Tax and other regulatory authorities, as well as independent contractors themselves, have increasingly asserted that independent contractor drivers in the trucking industry are employees rather than independent contractors, for a variety of purposes, including income tax withholding, workers' compensation, wage and hour compensation, unemployment, and other issues. Federal legislators have introduced legislation in the past to make it easier for tax and other authorities to reclassify independent contractor drivers as employees, including legislation to increase the recordkeeping requirements for those that engage independent contractors and to heighten the penalties of companies who misclassify their employees and are found to have violated employees' overtime and/or wage requirements. Additionally, federal legislators have sought to abolish the current safe harbor allowing taxpayers meeting certain criteria to treat individuals as independent contractors if they are following a long-standing, recognized practice, extend the Fair Labor Standards Act to independent contractors, and impose notice requirements based upon employment or independent contractor status and fines for failure to comply. Some states have put initiatives in place to increase their revenues from items such as unemployment, workers' compensation, and income taxes, and a reclassification of independent contractors as employees would help states with these initiatives. Additionally, courts in certain states have issued recent decisions that could result in a greater likelihood that independent contractors would be judicially classified as employees in such states. Further, class actions and other lawsuits have been filed against certain members of our industry seeking to reclassify independent contractors as employees for a variety of purposes, including workers' compensation and health care coverage. In addition, companies that utilize lease-purchase independent contractor programs, such as us, have been more susceptible to reclassification lawsuits and several recent court decisions have been made in favor of those seeking to classify as employees certain independent contractors that participated in lease-purchase programs. Taxing and other regulatory authorities and courts apply a variety of standards in their determination of independent contractor status. Our classification of independent contractors has been the subject of audits by such authorities from time to time. While we have been successful in continuing to classify our independent contractor drivers as independent contractors and not employees, we may be unsuccessful in defending that position in the future. If our independent contractors are determined to be our employees, we would incur additional exposure under federal and state tax, workers' compensation, unemployment benefits, labor, employment, and tort laws, including for prior periods, as well as potential liability for employee benefits and tax withholdings. For further discussion of the laws impacting the classification of independent contractors, please see "Regulation" under "Item 1, Business."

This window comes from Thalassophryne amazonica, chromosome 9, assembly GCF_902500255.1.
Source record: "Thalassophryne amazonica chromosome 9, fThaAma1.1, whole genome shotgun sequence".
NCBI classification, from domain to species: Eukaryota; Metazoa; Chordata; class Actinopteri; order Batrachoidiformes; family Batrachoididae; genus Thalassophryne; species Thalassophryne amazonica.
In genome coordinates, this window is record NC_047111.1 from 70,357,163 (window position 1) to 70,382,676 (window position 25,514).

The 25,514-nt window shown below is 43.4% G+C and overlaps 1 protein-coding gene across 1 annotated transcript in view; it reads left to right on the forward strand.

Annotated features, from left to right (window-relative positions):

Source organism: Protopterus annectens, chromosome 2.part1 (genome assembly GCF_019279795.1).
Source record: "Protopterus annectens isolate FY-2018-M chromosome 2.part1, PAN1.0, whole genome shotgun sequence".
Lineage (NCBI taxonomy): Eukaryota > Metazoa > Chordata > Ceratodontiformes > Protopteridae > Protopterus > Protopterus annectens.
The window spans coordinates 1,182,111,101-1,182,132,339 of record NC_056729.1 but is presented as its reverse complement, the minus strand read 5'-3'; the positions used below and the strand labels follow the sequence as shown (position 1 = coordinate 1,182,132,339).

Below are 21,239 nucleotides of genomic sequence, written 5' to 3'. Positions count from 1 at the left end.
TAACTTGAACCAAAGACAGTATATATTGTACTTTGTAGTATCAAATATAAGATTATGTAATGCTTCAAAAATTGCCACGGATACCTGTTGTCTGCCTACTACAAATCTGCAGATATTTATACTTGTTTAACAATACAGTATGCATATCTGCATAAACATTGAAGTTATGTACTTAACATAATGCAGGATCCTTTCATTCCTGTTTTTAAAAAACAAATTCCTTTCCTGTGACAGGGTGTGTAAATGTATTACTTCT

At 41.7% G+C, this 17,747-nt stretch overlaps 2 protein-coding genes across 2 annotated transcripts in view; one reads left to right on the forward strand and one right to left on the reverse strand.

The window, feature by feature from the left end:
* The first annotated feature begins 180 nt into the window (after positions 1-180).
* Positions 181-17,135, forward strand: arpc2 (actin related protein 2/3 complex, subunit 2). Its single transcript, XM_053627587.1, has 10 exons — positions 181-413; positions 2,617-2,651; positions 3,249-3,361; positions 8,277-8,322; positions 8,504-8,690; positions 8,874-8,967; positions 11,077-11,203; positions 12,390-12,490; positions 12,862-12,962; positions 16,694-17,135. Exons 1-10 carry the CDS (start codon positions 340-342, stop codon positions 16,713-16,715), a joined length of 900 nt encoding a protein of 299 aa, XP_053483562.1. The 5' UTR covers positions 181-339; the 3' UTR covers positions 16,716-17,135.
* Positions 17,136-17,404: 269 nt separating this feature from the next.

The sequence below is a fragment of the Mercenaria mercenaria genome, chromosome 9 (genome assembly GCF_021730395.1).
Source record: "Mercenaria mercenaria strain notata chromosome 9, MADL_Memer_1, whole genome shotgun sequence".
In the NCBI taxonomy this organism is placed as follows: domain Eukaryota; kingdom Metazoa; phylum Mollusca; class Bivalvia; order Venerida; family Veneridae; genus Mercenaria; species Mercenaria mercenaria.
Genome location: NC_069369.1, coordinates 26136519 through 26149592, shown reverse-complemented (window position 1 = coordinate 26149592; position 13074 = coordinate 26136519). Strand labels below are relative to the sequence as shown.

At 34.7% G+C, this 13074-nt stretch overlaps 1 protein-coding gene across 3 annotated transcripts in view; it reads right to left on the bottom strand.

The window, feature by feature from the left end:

Developments in labor and employment law and any unionizing efforts by employees could have a materially adverse effect on our results of operations.